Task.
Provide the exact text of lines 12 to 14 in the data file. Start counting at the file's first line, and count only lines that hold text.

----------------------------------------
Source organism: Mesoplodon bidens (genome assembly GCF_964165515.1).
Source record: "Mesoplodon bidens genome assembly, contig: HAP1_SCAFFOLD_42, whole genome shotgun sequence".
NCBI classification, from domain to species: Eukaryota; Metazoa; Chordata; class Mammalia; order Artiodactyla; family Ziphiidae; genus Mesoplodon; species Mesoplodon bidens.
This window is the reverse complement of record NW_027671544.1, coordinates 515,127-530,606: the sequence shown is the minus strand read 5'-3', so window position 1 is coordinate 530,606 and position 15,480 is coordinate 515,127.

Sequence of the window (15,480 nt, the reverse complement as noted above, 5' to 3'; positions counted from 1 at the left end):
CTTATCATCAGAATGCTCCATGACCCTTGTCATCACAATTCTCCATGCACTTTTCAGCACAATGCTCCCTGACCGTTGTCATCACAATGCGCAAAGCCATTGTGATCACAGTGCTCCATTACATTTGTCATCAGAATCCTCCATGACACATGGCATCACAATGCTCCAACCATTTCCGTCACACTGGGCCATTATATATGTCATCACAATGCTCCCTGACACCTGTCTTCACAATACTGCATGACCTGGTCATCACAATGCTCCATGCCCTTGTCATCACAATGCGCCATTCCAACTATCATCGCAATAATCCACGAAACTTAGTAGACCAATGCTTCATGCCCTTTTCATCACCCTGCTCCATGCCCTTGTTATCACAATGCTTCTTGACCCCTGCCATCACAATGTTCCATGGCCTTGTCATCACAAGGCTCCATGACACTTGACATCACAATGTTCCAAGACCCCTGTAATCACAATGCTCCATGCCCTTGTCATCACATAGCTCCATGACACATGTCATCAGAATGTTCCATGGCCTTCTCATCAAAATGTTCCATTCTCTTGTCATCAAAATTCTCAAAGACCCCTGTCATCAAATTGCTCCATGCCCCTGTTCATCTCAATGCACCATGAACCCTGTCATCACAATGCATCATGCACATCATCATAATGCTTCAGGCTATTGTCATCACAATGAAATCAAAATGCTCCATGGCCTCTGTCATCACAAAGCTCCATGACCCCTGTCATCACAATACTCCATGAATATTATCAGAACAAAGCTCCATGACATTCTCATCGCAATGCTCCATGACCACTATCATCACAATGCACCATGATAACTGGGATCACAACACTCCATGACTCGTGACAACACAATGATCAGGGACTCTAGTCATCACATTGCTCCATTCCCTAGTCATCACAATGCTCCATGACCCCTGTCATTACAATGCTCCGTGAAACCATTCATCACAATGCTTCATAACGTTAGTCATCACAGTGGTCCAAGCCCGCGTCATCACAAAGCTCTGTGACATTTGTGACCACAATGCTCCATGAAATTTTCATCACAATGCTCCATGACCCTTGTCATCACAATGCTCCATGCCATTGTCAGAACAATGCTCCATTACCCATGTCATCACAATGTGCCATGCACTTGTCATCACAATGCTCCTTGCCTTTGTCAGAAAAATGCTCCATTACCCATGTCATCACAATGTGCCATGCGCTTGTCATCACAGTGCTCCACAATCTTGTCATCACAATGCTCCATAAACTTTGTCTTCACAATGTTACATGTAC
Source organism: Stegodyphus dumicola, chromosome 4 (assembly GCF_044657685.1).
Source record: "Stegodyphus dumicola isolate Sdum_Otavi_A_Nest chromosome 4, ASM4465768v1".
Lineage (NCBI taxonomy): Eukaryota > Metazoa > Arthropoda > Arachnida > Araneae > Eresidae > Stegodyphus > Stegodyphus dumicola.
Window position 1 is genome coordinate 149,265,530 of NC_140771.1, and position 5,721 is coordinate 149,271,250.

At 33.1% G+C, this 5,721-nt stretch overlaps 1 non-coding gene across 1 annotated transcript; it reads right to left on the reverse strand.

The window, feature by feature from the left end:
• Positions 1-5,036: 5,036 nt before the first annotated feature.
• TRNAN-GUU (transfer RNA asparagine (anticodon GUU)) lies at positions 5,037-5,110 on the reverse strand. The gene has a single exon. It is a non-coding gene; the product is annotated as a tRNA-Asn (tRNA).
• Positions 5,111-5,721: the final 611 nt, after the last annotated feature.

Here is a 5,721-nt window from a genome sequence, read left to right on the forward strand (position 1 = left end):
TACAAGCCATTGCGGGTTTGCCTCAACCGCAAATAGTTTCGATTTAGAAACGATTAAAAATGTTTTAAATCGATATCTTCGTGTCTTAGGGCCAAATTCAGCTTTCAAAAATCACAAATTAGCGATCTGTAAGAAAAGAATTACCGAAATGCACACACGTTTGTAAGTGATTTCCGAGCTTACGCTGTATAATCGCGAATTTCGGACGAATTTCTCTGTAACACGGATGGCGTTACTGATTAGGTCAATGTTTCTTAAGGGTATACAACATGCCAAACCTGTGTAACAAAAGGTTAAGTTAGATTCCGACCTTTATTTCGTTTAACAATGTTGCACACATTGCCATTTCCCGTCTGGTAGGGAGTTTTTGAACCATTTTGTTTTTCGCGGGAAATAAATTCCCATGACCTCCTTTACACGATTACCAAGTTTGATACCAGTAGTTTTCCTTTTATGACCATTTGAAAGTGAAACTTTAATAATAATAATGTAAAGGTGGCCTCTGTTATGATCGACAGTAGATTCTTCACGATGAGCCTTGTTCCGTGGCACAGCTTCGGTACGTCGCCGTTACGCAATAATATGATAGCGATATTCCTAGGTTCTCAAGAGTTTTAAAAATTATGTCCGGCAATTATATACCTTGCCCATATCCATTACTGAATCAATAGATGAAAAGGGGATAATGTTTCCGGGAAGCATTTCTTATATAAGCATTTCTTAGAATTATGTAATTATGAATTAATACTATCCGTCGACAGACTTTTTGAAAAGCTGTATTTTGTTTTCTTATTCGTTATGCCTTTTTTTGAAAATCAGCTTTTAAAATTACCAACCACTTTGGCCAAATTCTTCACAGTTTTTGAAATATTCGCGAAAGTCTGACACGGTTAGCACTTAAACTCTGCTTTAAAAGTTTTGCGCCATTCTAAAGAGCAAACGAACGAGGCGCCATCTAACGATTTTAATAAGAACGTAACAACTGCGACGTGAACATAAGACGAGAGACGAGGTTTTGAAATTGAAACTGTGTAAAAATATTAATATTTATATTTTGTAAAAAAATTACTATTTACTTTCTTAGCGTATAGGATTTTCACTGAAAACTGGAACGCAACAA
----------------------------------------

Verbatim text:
The window, feature by feature from the left end:
• Positions 1-5,036: 5,036 nt before the first annotated feature.
• TRNAN-GUU (transfer RNA asparagine (anticodon GUU)) lies at positions 5,037-5,110 on the reverse strand. The gene has a single exon. It is a non-coding gene; the product is annotated as a tRNA-Asn (tRNA).